Big Auroras Light Up Memorial Day Weekend

The aurora started at dusk yesterday and raged all night. Soft-edged patches pulsed toward the zenith around midnight (CDT). Credit: Bob King

Wow! What a night. I didn’t get to bed until 1:30 this morning. No regrets though. The display of oozing, expanding, pulsing and darting northern lights was second to none. What made this round of aurora so interesting for me was the nearly complete absence of sharp edges. Everything I saw — even the occasional little rays — appeared soft and ghost-like. Imagine Casper the Friendly Ghost swooshing about and you can kind of picture it. That is, if you didn’t witness the show yourself, which I hope you did.

How about an aurora from California? Dan McBride of Sacramento drove for 1 ½ hours to a helipad at Big Hill Lookout. “I could barely see it, but after my first test shot I knew I had just caught purple pillars from the aurora borealis in California,” he writes. “That is kind of a rare thing. I’ve seen more pictures of wolves in CA than pictures of the aurora.” Credit: Dan McBride

The aurora pinnacled right up to the zenith and then spilled over into the southern sky with throbbing, amorphous patches of light across constellations rarely tainted by aurora like Ophiuchus and Aquila. Today, I’ve received photos from two localities where auroras are very rare: the Sacramento area in California and central Arizona at latitude +34°North.

A coronal mass ejection or CME from the sun on May 23 was the source of this weekend’s aurora. CMEs are massive but dilute clouds of subatomic particles — protons and electrons — blasted from the sun’s corona. The material can link into Earth’s magnetic field, follow the lines of magnetic energy down into the upper atmosphere and stimulate atoms to emit light: the aurora! Credit: NASA/ESA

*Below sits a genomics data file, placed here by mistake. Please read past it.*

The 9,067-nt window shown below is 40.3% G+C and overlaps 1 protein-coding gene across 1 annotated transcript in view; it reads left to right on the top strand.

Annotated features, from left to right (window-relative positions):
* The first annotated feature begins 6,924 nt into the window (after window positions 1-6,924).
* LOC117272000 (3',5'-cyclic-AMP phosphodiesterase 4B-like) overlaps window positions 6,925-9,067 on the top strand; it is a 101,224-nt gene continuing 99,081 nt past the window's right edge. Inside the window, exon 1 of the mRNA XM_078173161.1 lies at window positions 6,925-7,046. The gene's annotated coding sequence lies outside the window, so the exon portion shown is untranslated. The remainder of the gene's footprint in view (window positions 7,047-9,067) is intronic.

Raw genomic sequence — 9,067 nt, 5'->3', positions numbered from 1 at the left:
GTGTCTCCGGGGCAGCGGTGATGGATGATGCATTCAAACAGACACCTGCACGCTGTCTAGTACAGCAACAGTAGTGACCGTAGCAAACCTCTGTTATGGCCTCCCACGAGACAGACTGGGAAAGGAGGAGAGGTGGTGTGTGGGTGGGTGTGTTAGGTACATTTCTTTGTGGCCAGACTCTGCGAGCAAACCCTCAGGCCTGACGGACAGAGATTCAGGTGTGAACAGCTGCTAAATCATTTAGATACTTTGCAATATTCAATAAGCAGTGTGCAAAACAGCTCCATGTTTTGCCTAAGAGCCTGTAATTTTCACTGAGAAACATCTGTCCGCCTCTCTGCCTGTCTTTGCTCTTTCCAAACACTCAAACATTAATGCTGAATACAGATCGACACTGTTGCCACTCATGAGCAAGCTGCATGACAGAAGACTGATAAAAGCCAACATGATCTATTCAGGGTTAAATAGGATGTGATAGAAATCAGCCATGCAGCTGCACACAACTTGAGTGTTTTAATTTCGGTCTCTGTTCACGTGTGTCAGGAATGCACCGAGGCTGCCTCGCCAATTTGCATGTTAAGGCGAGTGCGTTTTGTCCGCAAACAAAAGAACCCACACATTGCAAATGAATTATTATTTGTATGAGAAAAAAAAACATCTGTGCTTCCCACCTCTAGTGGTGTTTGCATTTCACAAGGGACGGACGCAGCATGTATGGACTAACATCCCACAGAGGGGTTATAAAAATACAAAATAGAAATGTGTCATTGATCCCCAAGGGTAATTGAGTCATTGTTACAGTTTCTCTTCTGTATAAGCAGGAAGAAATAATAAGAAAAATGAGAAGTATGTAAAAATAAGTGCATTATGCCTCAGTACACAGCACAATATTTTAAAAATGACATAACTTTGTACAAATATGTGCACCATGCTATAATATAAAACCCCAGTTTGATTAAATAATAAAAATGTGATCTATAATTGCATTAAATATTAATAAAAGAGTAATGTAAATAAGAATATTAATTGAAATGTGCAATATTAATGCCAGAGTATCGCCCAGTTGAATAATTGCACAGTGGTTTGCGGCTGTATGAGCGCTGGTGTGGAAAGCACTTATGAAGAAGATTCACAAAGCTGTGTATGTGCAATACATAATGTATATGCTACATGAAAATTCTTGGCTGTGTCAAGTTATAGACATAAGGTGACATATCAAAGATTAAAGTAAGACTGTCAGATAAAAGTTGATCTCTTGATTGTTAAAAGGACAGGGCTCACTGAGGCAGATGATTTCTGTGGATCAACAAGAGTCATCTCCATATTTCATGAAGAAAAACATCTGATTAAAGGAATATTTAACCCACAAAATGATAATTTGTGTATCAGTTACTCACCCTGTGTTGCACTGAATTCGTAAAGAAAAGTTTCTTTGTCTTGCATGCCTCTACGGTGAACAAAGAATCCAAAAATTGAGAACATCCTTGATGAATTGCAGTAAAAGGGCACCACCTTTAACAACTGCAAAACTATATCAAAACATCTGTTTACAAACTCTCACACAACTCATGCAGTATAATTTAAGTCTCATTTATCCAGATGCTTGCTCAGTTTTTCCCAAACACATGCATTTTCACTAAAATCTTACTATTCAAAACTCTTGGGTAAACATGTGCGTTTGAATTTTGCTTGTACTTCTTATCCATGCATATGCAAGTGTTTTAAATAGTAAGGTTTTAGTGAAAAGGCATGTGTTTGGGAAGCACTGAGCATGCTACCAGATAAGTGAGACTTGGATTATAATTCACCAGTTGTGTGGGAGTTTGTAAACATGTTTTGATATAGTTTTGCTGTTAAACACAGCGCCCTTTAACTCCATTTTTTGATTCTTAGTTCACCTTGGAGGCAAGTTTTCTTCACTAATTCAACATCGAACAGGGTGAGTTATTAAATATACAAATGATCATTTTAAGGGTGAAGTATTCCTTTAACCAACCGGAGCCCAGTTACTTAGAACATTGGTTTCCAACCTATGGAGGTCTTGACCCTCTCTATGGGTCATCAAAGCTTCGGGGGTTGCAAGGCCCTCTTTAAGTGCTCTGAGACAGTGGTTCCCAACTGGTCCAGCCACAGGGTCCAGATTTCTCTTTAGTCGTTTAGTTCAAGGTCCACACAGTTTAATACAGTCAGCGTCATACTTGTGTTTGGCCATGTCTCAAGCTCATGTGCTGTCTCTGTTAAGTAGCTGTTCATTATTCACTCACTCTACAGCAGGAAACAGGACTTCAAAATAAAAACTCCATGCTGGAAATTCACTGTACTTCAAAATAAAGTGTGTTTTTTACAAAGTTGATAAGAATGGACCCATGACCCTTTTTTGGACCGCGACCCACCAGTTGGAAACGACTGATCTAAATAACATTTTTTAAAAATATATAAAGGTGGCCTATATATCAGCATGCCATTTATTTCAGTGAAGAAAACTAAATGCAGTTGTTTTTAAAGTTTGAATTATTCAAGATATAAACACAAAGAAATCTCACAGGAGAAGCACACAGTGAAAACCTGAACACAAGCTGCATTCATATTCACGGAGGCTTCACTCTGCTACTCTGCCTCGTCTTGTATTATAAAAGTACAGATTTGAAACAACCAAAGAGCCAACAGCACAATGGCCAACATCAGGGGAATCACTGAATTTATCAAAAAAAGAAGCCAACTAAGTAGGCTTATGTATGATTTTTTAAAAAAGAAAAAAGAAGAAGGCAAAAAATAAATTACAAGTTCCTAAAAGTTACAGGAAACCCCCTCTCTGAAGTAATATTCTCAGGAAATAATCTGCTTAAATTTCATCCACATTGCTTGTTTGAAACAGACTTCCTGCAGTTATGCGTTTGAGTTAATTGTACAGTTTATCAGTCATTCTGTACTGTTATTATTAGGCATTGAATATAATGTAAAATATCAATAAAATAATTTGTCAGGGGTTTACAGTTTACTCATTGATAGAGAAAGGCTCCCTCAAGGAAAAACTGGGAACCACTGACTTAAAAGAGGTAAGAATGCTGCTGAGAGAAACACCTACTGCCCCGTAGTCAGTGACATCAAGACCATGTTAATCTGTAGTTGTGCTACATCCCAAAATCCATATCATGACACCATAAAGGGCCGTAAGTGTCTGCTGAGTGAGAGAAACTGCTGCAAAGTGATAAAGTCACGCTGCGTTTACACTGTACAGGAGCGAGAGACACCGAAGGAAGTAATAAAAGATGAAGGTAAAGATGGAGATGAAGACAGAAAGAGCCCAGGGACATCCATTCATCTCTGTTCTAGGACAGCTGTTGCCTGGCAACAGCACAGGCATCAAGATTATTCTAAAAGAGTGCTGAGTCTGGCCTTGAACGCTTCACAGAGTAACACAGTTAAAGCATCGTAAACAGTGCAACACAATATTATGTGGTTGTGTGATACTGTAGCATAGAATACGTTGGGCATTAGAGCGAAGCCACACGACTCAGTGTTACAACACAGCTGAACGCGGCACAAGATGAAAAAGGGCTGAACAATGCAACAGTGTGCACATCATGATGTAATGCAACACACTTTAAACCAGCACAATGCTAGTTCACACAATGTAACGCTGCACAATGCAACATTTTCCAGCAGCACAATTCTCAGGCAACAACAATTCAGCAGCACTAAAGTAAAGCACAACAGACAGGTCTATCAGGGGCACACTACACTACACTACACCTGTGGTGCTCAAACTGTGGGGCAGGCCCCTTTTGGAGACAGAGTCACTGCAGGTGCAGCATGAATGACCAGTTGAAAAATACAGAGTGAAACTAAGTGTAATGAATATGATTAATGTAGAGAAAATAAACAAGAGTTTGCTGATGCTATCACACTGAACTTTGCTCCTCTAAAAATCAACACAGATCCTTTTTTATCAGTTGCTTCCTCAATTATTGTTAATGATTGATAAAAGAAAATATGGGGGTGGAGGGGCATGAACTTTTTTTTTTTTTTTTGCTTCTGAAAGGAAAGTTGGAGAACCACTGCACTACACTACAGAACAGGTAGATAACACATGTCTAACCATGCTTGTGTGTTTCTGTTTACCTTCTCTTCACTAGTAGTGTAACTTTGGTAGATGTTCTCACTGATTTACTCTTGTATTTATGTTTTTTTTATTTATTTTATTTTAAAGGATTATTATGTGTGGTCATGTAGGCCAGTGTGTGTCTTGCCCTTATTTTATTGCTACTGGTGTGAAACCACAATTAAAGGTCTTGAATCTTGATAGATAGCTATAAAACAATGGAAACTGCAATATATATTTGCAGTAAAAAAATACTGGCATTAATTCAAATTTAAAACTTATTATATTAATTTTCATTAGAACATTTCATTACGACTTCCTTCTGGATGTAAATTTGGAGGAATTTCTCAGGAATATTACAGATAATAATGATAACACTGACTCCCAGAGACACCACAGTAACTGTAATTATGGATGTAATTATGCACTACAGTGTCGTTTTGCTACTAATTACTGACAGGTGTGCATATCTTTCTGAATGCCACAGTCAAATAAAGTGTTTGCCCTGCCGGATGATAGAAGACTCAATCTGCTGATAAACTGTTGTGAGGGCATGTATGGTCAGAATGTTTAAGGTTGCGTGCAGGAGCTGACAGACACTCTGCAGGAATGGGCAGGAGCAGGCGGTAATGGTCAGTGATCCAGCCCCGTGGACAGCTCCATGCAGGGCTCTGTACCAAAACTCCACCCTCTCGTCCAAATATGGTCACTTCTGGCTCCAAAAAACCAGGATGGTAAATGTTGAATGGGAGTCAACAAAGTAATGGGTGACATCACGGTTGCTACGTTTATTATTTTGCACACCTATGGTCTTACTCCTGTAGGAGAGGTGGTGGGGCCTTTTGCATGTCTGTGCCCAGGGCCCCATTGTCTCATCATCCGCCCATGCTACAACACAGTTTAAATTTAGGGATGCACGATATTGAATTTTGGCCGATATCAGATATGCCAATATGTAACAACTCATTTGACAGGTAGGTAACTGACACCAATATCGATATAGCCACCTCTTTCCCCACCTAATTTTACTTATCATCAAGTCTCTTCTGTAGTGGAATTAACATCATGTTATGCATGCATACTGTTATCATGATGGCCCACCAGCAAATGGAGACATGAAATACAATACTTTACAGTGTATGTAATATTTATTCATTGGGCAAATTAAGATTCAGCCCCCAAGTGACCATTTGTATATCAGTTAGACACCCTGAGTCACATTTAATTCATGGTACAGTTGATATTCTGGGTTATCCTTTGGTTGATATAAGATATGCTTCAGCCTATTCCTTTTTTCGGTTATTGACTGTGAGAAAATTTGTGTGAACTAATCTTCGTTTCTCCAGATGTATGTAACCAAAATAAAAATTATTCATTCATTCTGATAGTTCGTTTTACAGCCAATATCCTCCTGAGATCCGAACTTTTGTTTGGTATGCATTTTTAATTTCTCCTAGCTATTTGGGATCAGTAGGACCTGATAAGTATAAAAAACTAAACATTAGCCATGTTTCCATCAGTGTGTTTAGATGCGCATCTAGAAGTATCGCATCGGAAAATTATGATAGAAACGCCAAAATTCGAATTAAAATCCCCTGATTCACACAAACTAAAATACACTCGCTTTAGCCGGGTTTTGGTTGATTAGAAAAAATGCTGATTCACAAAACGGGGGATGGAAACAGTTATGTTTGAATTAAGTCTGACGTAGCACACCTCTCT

A coronal mass ejection from the sun on May 23 arrived yesterday evening and triggered all the excitement. At peak, the geomagnetic storm topped out with a Kp of 7, making  it a G3 or strong storm. G3s can affect shortwave radio communications and send auroras as far south as Illinois and Oregon. Well, this storm certainly did better than that. I observed from home and from a quiet road on the most pleasant spring night imaginable with frogs a courtin’ and sweet breezes fluttering the new leaves.

Chris Schur of Payson, Arizona saw and photographed this green aurora low in the northern sky last night. This was when it appeared brightest at 11:20 p.m. local time (1:20 a.m. CDT). Schur observed both pink and green-hued auroras. Credit: Chris Schur

Occasional clouds tried to mess up the scene, but those of us in northern Minnesota waited them out. Nature provided even if it meant staying up late. No problem. I got out of bed happy and hungry at 9 and look forward to auroral leftovers tonight. The current forecast predicts a G1 or minor storm with the northern lights most likely confined to the northern states. But you never know. Take a look no matter where you are tonight.

2 Responses

  1. Horace Smith

    After submitting my previous comment I saw a nice discussion of the phenomenon on the Great Lakes Aurora Hunters facebook page. That site has nice time-lapse photography by Tim Wenzel. It has been argued that it was a moving auroral substorm, photographed from a different angle in Iowa:

    1. astrobob

      Hi Horace,

      That’s a beautiful sequence with the little picket-fence rays. Thanks for sharing it!

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